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Sunday, July 1, 2018

48 Hours in Adelaide

Adelaide, the capital of South Australia, often gets overshadowed by its big city cousins, including Sydney and Melbourne. But lately, Adelaide has been quietly coming into its own, with a flourishing dining scene, and the addition of new sports and entertainment venues. And with only an 8-hour drive separating it from Melbourne, it makes for a worthy side trip for travelers looking for an off-the-beaten path city break.

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Courtesy Australia.com
Perhaps best-known for its Fringe Festival (the second largest in the world, after Edinburgh), the city is undergoing a revival, with its added cultural attractions and the transformation of a central business  district that, in parts, is still a bit rough around the edges. The bit of grit, along with the melding of Anglo and Asian cultures, is why Adelaide seems so real and approachable.


Start your visit to Adelaide with a stroll, as the city is eminently walkable. The three top routes are North TerraceRundle Street and the mysterious and action-packed laneways.
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Rundle Street Mall
Courtesy cityofadelaide.com.au
Most of the city’s cultural attractions are lined up along or near North Terrace. You can pop in and out of institutions like the South Australian Museum, the Art Gallery of South Australia, and the Migration Museum, or wander around the stately campus of the University of Adelaide, established in 1874. Nearby is the Adelaide Botanic Garden, where you can take in some fresh air among the exotic plants before heading to the National Wine Centre to taste some of that famous South Australian grape.
After a post-wine nap, enjoy the nightlife packed into Adelaide’s revitalized laneways, located in the central business district. These intimate and once-forgotten back alleys are now brimming with quirky shops, restaurants, bars and local trendsetters. Check out the scene at CasablablaUdaberri Pintxos Y Vino or Peel St.
When it’s time to turn in for the night, the city offers no shortage of great places to stay. For something charming and arty, check in at the Majestic Minima Hotel, complete with rooftop terrace. Or, for something more historic, look to the Mayfair Hotel, opened in 2015 in a stately 1930s building.


Start your second day early with a visit to Adelaide’s Central Market. If you get there at 7 AM, you can see  fishmongers mongering and  farmers setting up their produce stalls. Come a bit later and join in a market tour, which lets you meet the producers, sample the goodies and learn about the history of South Australian food.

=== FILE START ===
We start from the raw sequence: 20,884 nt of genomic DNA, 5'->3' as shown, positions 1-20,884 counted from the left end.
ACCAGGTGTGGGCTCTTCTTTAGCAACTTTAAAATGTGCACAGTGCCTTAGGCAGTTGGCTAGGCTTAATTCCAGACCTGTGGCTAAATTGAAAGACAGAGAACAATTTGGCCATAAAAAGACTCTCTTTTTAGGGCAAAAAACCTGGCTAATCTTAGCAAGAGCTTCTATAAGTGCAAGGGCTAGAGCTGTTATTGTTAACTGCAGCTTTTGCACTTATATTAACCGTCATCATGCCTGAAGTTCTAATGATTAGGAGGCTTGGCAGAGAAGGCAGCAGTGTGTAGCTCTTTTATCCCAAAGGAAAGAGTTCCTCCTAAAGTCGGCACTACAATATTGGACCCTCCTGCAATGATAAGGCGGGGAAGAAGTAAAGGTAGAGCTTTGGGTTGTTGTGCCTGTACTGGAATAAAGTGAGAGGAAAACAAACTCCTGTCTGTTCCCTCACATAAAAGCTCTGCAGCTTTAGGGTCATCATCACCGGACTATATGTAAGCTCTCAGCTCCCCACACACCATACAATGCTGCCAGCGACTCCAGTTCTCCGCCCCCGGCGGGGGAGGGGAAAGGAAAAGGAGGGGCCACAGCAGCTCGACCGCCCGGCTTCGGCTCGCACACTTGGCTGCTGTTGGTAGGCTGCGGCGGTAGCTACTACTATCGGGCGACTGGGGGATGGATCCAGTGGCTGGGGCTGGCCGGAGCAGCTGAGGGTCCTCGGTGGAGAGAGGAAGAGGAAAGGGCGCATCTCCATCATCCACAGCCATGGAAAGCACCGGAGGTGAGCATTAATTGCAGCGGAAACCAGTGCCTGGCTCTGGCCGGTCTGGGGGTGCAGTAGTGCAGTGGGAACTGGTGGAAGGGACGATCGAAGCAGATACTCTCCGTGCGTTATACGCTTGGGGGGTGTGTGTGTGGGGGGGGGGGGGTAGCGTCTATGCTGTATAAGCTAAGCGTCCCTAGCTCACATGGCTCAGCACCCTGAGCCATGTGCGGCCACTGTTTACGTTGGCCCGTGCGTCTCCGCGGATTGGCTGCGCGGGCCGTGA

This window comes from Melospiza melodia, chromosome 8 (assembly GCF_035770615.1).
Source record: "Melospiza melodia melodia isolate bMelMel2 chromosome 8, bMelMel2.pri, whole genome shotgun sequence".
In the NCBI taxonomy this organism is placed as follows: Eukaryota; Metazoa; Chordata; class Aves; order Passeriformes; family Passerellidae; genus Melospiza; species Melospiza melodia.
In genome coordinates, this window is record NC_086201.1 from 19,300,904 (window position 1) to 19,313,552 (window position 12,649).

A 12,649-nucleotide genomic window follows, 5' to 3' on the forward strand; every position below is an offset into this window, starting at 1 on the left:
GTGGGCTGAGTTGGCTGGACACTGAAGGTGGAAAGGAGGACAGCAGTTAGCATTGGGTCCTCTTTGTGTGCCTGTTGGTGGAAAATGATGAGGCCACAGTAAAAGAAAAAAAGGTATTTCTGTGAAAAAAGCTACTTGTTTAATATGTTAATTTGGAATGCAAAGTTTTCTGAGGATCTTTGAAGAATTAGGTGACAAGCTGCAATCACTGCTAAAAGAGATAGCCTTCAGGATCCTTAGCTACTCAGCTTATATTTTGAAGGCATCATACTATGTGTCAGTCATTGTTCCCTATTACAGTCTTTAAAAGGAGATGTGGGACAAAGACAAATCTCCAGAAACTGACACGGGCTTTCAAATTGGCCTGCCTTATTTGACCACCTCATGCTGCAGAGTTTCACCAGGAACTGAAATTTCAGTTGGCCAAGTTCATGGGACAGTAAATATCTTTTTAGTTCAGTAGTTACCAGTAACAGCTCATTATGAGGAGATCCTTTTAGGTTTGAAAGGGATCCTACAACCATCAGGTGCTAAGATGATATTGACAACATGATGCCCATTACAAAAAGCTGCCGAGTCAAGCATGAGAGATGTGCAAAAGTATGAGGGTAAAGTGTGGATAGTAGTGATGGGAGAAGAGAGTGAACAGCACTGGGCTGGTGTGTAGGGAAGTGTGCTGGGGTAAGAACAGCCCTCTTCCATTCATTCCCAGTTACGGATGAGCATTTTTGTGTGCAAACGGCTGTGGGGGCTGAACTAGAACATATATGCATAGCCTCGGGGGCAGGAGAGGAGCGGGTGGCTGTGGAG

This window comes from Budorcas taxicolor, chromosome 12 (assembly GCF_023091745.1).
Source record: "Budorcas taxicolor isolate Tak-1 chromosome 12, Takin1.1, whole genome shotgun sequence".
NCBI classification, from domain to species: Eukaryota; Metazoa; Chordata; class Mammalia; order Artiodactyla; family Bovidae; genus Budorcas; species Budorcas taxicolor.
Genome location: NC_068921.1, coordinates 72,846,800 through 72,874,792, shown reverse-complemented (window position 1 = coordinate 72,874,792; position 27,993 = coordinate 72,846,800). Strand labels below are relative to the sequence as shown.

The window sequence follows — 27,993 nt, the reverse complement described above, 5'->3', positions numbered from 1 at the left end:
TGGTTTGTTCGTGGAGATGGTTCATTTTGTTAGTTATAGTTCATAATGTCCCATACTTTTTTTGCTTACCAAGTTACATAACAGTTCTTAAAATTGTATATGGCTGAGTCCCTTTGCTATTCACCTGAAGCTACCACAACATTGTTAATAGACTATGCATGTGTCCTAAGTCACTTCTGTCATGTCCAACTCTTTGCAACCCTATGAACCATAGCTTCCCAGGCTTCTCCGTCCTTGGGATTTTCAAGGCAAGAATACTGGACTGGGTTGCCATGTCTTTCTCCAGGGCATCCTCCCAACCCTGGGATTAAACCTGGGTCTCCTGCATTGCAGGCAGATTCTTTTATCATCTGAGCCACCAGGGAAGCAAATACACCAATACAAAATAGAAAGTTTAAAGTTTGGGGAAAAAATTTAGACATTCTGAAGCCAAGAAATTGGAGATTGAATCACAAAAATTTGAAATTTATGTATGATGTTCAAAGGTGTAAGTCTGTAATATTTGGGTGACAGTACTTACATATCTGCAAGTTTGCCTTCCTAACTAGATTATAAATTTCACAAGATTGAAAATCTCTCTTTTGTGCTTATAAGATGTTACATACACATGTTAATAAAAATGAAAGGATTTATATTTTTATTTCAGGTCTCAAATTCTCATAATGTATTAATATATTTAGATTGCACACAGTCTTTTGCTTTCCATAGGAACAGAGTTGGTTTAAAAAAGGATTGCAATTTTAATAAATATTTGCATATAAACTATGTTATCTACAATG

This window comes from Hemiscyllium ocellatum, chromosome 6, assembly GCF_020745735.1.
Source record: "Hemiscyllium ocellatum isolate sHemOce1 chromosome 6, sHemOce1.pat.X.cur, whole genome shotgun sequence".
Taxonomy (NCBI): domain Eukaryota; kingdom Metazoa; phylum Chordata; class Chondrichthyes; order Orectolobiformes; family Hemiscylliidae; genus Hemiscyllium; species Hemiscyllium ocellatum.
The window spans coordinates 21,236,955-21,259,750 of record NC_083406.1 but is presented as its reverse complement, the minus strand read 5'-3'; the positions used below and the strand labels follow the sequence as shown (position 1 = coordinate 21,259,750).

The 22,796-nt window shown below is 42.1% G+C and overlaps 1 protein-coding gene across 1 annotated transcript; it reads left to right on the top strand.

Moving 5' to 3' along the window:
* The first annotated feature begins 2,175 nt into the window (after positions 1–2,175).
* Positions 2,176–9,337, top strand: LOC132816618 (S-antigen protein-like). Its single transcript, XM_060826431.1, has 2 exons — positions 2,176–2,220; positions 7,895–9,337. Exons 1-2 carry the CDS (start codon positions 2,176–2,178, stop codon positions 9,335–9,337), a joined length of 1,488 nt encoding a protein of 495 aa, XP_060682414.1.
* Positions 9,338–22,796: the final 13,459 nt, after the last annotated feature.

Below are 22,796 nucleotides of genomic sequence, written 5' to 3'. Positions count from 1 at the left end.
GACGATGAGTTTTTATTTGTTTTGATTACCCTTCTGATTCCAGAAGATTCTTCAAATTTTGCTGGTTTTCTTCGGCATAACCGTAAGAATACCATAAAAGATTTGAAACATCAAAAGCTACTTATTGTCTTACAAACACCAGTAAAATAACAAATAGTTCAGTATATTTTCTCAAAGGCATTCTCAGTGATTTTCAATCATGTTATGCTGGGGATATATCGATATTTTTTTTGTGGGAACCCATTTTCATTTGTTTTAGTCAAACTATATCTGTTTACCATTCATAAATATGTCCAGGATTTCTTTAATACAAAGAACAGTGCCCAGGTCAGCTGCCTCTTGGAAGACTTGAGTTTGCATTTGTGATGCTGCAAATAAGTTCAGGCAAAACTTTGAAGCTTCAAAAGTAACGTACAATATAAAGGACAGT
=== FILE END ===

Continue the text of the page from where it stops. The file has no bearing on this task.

Adelaide Central Market
Adelaide Centrail Market
Courtesy South Australian Tourism
With your blood sugar levels up, head over for a shop along Rundle Street. Keep walking past touristy Rundle Mall, a pedestrian shopway filled with chain stores and hordes of browsers. When you pass Pulteney Street, the vibe totally changes. On Rundle Street East, the crowds dissipate and the retail spaces fill up with funky gift stores, hipster cafes, an arthouse cinema and fashion houses (top shops include Gorman, M.J. Bale and Sass & Bide).
These blocks are also choc-a-block with chocolate outlets. Grab a sweet at Max Brenner or The Chocolate Bar, or better yet, indulge your sweet tooth at San Churro Chocolateria. They’ve got everything from handmade, chocolate-dipped churros to a dozen choices of Spanish hot chocolate to shakes, fondues and chocolate-inspired tapas. Yum.
One block over, Ebenezer Place feels like a little piece of France plunked down in the middle of Adelaide.  After dropping some Australian dollars at Leonard St. AdelaideUggs and Kisses, and Relove SA, a gallery featuring the works of more than 50 South Australian creatives, get your French fix at Hey Jupiter. The brasserie has all of your Parisian cravings covered.
Adelaide Oval Roof Climb
Courtesy South Australia Tourism
Finally, even if you aren’t a fan of cricket (and let’s face it, few outside the British Empire are), you’ll enjoy a literal round at the Adelaide Oval, said to be the most picturesque test cricket ground in the world. Walk around the edge of the stadium’s expansive canopy during a two-hour guided Roof Climb. It’s the best way to experience an Adelaide adrenaline rush.
This article originally appeared here.